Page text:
Referring now to FIG. 1B, an alternative embodiment is shown where engine 10 is a direct injection engine with injector 80 located to inject fuel directly into cylinder 30.

Referring now to FIG. 2, an example of an emission control system in accordance with the present invention is described. Emission control system 20 is coupled downstream of an internal combustion engine 10 described with particular reference in FIG. 1.

Catalyst 14 is a NOx-reducing catalyst wherein NOx is continuously removed through active injection of a reductant into the exhaust gas mixture entering the catalyst. In a preferred embodiment, catalyst 14 is a urea based Selective Catalytic Reduction (SCR) catalyst in which NOx is reduced through active injection of an aqueous urea solution or other nitrogen-based reductant into the exhaust gas entering the device. The urea solution is converted into hydro cyanic acid (NHCO) and gaseous ammonia (NH3) prior to entering the SCR catalyst, wherein NH3 serves an active NOx reducing agent in the SCR.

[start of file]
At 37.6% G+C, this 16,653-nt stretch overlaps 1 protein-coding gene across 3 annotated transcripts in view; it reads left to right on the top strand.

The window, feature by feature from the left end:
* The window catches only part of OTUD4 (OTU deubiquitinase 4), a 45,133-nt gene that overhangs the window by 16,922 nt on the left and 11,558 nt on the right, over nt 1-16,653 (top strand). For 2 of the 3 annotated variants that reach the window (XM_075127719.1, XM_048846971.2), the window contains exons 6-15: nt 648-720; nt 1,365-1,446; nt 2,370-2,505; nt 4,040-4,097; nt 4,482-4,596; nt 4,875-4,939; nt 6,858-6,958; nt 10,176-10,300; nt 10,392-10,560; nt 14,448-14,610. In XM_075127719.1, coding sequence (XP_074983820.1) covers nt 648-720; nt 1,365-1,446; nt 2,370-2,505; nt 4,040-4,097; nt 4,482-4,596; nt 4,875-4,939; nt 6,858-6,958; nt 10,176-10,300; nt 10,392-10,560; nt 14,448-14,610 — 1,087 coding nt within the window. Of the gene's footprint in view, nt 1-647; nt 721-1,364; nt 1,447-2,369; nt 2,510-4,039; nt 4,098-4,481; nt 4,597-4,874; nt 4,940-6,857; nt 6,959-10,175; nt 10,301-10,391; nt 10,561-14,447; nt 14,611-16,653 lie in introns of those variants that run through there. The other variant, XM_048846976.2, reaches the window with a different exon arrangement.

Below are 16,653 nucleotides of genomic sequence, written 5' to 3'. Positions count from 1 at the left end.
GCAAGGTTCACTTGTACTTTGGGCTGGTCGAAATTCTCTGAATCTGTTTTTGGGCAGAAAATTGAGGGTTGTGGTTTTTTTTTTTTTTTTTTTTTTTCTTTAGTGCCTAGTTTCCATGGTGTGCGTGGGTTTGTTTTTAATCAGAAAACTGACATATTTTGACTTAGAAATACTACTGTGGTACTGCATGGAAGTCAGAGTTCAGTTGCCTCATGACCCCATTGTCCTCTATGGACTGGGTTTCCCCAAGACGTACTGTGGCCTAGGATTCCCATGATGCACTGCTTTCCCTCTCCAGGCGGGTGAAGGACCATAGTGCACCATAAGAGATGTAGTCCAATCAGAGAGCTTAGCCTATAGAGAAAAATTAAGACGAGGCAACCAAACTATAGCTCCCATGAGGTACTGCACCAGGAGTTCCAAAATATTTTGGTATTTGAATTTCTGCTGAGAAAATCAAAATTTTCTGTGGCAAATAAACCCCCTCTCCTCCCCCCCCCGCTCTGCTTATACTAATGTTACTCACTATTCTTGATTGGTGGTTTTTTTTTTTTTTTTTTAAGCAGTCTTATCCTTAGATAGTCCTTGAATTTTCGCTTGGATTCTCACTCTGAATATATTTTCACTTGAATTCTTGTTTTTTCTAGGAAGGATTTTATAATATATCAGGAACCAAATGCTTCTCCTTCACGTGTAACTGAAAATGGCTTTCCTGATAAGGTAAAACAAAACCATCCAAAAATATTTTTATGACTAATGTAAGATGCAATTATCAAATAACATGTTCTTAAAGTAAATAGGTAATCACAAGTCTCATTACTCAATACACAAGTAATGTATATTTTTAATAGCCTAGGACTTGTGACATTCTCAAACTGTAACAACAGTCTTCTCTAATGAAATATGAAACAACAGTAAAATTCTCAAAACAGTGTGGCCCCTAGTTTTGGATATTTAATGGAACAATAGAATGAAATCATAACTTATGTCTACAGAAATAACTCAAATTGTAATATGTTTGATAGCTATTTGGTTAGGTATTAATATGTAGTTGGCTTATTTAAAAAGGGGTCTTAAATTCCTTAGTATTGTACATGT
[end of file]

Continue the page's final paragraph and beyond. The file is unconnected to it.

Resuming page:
In a preferred embodiment, the SCR catalyst is a base metal/zeolite formulation with optimum NOx conversion performance in the temperature range of 200-500° C. Oxidation catalyst 13 is coupled upstream of the SCR catalyst and may be a precious metal catalyst, preferably one containing Platinum for high conversion of hydrocarbons and carbon monoxide. The oxidation catalyst exothermically combusts hydrocarbons (HC) in the incoming exhaust gas from the engine thus supplying heat to rapidly warm up the SCR catalyst 14. Particulate filter 15 is coupled downstream of the SCR catalyst for storing soot.